Supporting UWM’s Best and Brightest Researchers

The Catalyst Grant Program supports discovery – the creation of new knowledge – and innovation – bringing ideas to the broadest possible audience through commercialization.  Successful grants must be built on strong science as judged by expert reviewers and clear commercialization outcomes that move technologies closer to market.  UWM has a broad array of scientists working in many fields of discovery, and commercialization outcomes vary depending on the stage of discovery or the technology.  But in all cases, the common thread is the dedicated and creative researchers – faculty, students, and staff – that make it all happen. The Program is designed to focus on areas where UWM has the greatest potential to impact the local economy through commercialization activities including science and engineering.

$36.6 MM

Phase 17 begins December 21, 2023.


Information emailed via Constant Contact at 12pm.


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Focus Areas

This program is designed to focus on areas where UWM has the greatest potential to impact the local economy through commercialization activities including science and engineering. This program seeks to emphasize research areas that complement regional capabilities, including:

Any department or area of UWM-based research that demonstrates commercial potential is eligible to apply for this program. Past examples include:

  • Biomedical Engineering – including biomedical imaging,
  • Advanced Automation – including software, devices, and sensors,
  • Connected Systems and Internet of Things
  • Data Science
  • Materials – including advanced nanomaterials, sustainable materials
  • Biochemistry and Drug Discovery,
  • Water – including advanced sensors, point-of-use technologies, and sustainable solutions,
  • Energy – including novel techniques for energy generation, storage, and sustainable designs,
    • NEW 2023: Invenergy has donated $50,000 specifically to support Clean Energy

Sub-categories include:

          • Clean energy – wind, solar, offshore wind,
          • Energy storage,
          • Energy Transmission,
          • Clean hydrogen,
          • Clean water/desalination,
  • Healthcare – including software applications and medical devices,
  • Other – other program areas based on well demonstrated commercial potential.


Investigators will be asked to submit a short abstract of one to three pages. A limited number of full proposals will be invited based on assessment of the commercial and intellectual property potential by the UWM Research Foundation. Full proposals will be reviewed by external reviewers. Final recommendations to the funding organization(s) will be made based on external assessments and commercial assessment by the UWM Research Foundation.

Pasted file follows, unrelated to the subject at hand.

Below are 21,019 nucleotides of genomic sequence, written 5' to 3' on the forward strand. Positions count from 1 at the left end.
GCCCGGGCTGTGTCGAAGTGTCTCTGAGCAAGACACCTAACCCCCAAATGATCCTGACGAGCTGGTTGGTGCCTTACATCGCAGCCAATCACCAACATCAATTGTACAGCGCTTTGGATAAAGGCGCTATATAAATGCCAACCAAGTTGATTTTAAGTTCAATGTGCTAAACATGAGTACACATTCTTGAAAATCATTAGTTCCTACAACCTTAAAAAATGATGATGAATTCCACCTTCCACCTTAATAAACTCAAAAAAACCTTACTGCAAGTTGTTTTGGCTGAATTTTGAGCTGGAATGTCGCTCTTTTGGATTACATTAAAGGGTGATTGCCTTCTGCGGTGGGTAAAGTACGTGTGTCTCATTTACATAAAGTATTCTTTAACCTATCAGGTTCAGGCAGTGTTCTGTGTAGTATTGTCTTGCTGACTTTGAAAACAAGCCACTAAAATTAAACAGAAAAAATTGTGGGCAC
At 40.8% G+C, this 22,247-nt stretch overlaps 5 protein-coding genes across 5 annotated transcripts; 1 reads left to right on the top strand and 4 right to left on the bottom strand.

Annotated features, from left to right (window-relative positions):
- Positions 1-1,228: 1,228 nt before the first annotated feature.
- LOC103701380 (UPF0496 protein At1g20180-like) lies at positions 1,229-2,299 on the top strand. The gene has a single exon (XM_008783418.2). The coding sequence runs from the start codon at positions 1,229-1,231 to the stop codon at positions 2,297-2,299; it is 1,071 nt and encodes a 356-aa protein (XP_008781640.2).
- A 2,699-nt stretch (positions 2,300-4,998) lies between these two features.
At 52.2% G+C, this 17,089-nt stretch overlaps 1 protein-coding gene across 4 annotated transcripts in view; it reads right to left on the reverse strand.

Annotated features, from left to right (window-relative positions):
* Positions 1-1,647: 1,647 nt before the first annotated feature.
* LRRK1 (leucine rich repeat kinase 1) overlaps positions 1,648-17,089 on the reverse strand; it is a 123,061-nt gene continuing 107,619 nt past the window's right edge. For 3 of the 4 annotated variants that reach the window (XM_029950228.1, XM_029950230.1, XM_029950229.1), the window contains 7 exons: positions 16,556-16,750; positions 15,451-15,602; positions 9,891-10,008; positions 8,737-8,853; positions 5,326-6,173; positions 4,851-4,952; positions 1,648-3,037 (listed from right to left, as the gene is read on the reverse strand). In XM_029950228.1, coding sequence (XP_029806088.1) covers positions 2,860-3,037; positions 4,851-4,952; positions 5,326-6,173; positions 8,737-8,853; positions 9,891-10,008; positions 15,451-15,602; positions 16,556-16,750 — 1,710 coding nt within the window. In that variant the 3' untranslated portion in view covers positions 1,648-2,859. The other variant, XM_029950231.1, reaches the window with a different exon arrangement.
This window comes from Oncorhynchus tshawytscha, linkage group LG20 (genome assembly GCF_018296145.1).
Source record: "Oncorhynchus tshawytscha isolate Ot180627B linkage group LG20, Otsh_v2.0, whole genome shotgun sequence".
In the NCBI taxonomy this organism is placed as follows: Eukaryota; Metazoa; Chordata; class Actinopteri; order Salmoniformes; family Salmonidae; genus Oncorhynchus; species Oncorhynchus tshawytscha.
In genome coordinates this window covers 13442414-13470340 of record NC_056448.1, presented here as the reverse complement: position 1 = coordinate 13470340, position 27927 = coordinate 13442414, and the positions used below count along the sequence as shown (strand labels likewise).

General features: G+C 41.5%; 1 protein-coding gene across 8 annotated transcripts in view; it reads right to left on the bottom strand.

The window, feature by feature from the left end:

Download Grant Materials (click in the circles below):

  1. Program Summary
  2. Abstract Template
  3. Full Application Packet and Instructions

Application & Instructions (Full Proposal - By invitation) Available in February

**Abstracts should be submitted in PDF form to: This short abstract should not exceed three total pages. Budget, CV and WISPER record are not required at the abstract stage. A complete budget is not required at this stage, as well.



  • 12/21/23:             Call for abstracts
  • 1/26/24:               Deadline for submission of abstracts – by 5:00 PM
  • End of March:      Invitations for full proposals issued
  • 4/2/24:               I-Corps Customer Discovery Mini-Course Optional Date 1 –4:30-6:00pm @ LEC, AmFam Studio
  • 4/4/23:              I-Corps Customer Discovery Mini-Course Optional Date 2 –12:00-1:30pm @ LEC, AmFam Studio
  • 4/22/24:               Deadline for full proposals – by 5:00 PM
  • May 2024:           Scientific review of full proposals
  • June 2024:   Final selection of proposals and begin donor approval process.
  • Late July 2024:   Target for notification of awards
  • Award period:     Target beginning 8/1/24

Evaluation Criteria

Qualification Criteria:

  • Field of Study – sciences, engineering, healthcare, or other areas identified
  • UWM Researchers – project is for UWM-based research;
  • Funding Period – funding period shall be for up to one year;
  • Amount of Funding – project funding between up to $50,000 for catalyst grants and $10,000 to $30,000 for gap fund awards.
  • Intellectual Property – research must relate to an active intellectual property matter with the UWM Research Foundation (disclosure, patent application, or issued patent).  Investigators who do not currently have an active matter may submit an invention disclosure along with the abstract.

Scientific Evaluation:

Scientific reviewers will be asked to prioritize all reviewed proposals and rank proposals against national standards (top 10%, next 40%, bottom 50%)

  • Quality – Excellence and novelty of concept, approach, and methodology; clarity and appropriateness of project plans; desirability and impact of potential results on the national and international scholarly community